Primary legislation to address this information gap already exists in Section 106 of the Equality Act 2010, but the government has yet to enact it. Section 106 would require political parties to publish diversity data on candidates standing in elections to the House of Commons, devolved administrations, and the European Parliament.

Given this lack of information, however, in order to assess the diversity of candidates in the current European elections, we used the BBC’s list of candidates to identify the number of female candidates for each of the parties standing candidates throughout Great Britain (thus excluding parties standing candidates in only one nation or region). The lack of accurate, party-generated diversity data means that the results below may not be 100% accurate as we identified gender on the basis of a candidate’s name or – where this was ambiguous – by searching them online.

As Table 3 shows, only three of the main parties that are standing candidates in throughout Great Britain have an average of 50% or more female MEP candidates. There is some variation across parties and regions in terms of the number of female candidates standing for each party – ranging from an average of 11% female MEP candidates for UKIP to an average of 53% women MEP candidates for the Labour Party and Change UK. The most significant figure in terms of gender representation is in the North East, where all three Change UK candidates are female.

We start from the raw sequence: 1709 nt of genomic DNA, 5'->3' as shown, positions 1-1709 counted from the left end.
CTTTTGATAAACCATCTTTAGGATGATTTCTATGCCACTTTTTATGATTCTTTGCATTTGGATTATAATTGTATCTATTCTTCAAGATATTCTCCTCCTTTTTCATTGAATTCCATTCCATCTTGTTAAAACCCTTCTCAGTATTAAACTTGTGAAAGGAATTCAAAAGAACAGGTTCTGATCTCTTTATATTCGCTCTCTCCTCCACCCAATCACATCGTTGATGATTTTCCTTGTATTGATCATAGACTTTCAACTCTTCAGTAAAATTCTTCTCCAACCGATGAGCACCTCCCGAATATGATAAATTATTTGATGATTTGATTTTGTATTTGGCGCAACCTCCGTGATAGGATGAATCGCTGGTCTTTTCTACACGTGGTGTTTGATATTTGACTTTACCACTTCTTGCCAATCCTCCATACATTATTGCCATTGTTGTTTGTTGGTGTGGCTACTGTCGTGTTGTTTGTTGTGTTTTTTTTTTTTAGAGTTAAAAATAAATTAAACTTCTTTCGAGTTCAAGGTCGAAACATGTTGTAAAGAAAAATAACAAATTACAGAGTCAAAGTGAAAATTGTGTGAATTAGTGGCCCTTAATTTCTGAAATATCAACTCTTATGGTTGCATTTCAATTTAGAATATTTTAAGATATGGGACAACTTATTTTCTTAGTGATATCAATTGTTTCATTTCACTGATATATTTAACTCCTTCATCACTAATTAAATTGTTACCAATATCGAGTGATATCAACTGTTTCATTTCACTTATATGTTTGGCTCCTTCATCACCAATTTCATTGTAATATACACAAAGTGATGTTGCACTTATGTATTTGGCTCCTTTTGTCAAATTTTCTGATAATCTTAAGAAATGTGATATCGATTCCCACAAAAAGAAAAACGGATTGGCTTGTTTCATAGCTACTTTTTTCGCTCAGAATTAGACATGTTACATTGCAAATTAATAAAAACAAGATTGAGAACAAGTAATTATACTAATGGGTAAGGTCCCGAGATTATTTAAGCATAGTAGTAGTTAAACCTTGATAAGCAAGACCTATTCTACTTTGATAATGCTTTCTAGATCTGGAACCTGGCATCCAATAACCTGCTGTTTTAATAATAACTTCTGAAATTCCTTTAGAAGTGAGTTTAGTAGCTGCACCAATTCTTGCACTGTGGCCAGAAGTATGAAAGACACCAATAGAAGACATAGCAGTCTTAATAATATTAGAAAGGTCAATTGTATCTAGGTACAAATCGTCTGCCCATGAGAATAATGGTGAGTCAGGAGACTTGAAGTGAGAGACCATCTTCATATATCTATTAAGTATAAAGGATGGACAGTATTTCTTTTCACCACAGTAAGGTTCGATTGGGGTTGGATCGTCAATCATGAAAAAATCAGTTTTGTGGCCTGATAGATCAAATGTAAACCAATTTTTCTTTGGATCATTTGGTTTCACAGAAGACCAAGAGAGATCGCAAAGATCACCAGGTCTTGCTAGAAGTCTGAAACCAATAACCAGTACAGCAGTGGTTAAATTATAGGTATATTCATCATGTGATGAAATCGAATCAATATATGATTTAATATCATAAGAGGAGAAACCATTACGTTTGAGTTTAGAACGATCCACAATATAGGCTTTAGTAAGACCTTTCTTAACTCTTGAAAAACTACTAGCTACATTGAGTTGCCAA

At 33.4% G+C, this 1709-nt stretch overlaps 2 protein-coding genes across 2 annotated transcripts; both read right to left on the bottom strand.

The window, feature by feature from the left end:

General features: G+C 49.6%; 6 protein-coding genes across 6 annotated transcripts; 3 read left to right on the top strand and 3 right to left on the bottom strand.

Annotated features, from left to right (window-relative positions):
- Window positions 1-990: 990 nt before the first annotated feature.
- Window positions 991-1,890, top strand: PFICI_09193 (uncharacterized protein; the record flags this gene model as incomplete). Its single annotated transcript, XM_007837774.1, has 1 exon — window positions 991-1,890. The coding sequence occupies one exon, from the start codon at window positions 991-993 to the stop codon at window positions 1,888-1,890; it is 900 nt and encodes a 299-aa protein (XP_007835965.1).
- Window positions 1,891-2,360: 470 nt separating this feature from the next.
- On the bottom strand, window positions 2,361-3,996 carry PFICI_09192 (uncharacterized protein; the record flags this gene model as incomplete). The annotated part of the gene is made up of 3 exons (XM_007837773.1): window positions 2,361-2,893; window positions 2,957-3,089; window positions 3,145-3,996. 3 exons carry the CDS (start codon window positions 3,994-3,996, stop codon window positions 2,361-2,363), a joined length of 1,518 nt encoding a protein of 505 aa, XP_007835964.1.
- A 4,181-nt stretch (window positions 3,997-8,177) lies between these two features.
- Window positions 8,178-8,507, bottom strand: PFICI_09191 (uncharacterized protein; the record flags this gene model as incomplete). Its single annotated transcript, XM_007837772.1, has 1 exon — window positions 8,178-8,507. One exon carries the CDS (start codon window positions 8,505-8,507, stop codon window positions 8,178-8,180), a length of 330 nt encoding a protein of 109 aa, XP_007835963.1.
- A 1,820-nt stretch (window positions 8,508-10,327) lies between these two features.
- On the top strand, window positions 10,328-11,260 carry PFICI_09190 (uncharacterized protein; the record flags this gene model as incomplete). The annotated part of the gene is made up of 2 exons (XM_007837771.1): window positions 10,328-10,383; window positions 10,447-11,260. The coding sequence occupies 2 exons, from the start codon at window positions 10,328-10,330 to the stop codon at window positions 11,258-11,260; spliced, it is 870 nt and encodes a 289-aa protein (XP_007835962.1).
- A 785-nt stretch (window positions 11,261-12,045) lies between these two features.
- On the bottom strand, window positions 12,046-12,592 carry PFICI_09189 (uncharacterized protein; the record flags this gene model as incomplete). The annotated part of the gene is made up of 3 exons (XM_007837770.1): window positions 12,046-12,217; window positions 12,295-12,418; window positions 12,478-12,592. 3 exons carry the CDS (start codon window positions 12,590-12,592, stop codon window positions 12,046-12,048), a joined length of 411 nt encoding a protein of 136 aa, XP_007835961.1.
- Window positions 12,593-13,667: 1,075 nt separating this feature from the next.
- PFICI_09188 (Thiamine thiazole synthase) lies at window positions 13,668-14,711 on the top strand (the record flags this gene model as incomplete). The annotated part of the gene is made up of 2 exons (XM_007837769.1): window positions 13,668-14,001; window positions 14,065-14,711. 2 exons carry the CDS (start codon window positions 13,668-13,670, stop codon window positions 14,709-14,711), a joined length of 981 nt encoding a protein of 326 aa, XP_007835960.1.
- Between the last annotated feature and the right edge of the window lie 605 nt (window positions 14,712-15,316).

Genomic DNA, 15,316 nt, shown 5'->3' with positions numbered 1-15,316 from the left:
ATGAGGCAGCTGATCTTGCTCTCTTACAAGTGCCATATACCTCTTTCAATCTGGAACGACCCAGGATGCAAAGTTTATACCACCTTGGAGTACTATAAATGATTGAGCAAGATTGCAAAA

Table 3: Female GB MEP candidates in the 2019 European Parliament election

Region MEPs to be elected Con Lab Lib Dem Change UK/TIG Green Brexit Party  UKIP
East Midlands 5 1 2 3 2 1 3 1
East of England 7 0 4 5 4 3 2 1
London 8 2 4 4 5 4 2 0
North East England 3 0 2 2 3 2 0 0
North West England 8 3 5 4 4 6 3 1
South East England 10 4 5 3 5 5 2 3
South West England 6 3 3 2 2 4 4 1
West Midlands 7 3 4 4 3 3 3 0
Yorkshire and the Humber 6 1 3 3 4 3 1 0
Scotland 6 3 3 3 3 4 1 1
Wales 4 1 2 1 2 0 1 0
TOTAL 70 21 37 34 37 35 22 8

Table 3.1: Female GB MEP candidates in the 2019 European Parliament election as a percentage of each party’s candidates

Region MEPs to be elected Con Lab Lib Dem Change UK/TIG Green Brexit Party UKIP
East Midlands 5 20% 40% 60% 60% 20% 60% 20%
East of England 7 0% 57% 71% 57% 43% 29% 14%
London 8 25% 50% 50% 63% 50% 25% 0%
North East England 3 0% 67% 67% 100% 67% 0% 0%
North West England 8 38% 63% 50% 50% 75% 38% 13%
South East England 10 40% 50% 30% 50% 50% 20% 30%
South West England 6 50% 50% 33% 33% 67% 67% 17%